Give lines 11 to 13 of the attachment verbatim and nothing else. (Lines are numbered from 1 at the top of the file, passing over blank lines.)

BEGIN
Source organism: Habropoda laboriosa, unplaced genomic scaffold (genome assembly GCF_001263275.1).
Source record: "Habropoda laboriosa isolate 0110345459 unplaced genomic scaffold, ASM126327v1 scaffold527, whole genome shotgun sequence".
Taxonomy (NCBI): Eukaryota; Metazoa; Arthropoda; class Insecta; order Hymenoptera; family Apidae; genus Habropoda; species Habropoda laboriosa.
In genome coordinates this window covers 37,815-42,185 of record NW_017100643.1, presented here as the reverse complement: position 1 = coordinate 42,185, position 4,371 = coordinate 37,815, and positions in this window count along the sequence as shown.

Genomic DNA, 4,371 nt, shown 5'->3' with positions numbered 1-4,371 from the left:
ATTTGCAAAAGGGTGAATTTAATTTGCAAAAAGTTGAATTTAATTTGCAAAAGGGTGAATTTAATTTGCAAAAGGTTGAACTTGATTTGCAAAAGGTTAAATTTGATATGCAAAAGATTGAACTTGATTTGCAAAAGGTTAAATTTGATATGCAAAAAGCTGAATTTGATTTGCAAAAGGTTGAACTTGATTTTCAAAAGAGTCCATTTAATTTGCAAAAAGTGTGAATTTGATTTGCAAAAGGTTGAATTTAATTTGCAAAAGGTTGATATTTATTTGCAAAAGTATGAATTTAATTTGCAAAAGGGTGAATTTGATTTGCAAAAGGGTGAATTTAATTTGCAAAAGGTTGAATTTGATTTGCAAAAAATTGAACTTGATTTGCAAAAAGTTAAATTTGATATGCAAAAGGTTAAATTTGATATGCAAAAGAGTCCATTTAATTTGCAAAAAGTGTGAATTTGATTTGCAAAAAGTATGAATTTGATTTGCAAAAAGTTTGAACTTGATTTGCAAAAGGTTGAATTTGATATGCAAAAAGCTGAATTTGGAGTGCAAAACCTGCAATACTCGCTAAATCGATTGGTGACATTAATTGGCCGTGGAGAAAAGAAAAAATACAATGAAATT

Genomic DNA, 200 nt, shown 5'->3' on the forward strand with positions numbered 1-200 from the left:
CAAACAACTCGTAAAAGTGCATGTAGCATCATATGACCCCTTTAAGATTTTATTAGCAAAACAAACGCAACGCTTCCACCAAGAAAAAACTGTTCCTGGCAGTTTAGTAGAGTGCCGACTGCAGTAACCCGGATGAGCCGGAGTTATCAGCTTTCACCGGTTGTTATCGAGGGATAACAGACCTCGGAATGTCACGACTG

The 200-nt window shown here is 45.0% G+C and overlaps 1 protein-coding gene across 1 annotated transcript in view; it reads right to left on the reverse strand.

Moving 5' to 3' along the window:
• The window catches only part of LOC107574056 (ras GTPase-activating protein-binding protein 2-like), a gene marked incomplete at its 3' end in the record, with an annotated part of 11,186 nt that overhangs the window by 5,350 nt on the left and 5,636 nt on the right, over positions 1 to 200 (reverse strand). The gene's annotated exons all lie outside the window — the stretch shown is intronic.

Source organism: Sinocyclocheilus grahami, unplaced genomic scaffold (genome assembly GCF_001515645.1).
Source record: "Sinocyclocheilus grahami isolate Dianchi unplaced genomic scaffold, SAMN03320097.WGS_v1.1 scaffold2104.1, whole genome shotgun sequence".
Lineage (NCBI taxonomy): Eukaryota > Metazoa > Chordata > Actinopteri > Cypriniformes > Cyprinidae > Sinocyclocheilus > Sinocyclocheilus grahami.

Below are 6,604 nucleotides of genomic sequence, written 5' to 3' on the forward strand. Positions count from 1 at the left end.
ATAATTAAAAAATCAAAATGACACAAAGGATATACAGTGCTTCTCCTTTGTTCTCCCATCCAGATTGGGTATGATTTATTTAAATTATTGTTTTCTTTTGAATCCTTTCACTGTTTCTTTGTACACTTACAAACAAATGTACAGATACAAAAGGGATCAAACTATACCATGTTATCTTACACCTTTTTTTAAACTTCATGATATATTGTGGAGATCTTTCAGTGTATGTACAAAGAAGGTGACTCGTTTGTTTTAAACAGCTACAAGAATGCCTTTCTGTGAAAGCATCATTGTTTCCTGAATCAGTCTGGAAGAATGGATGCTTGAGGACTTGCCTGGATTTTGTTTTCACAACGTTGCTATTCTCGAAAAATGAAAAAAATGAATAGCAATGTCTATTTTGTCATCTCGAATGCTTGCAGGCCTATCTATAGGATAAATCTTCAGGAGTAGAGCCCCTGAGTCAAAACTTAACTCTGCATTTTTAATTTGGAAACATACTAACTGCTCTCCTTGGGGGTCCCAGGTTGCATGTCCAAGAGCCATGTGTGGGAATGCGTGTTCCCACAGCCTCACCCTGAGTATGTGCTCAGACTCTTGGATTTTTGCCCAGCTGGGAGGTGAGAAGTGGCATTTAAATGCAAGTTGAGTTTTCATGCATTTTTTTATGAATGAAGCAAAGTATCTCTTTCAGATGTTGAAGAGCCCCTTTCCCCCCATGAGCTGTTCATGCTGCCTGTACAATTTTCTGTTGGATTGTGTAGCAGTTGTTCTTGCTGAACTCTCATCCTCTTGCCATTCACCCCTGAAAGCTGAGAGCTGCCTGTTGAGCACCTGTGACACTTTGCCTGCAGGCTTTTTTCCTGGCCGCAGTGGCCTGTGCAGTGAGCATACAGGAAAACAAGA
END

• The window catches only part of LOC107574056 (ras GTPase-activating protein-binding protein 2-like), a gene marked incomplete at its 3' end in the record, with an annotated part of 11,186 nt that overhangs the window by 5,350 nt on the left and 5,636 nt on the right, over positions 1 to 200 (reverse strand). The gene's annotated exons all lie outside the window — the stretch shown is intronic.

Source organism: Sinocyclocheilus grahami, unplaced genomic scaffold (genome assembly GCF_001515645.1).
Source record: "Sinocyclocheilus grahami isolate Dianchi unplaced genomic scaffold, SAMN03320097.WGS_v1.1 scaffold2104.1, whole genome shotgun sequence".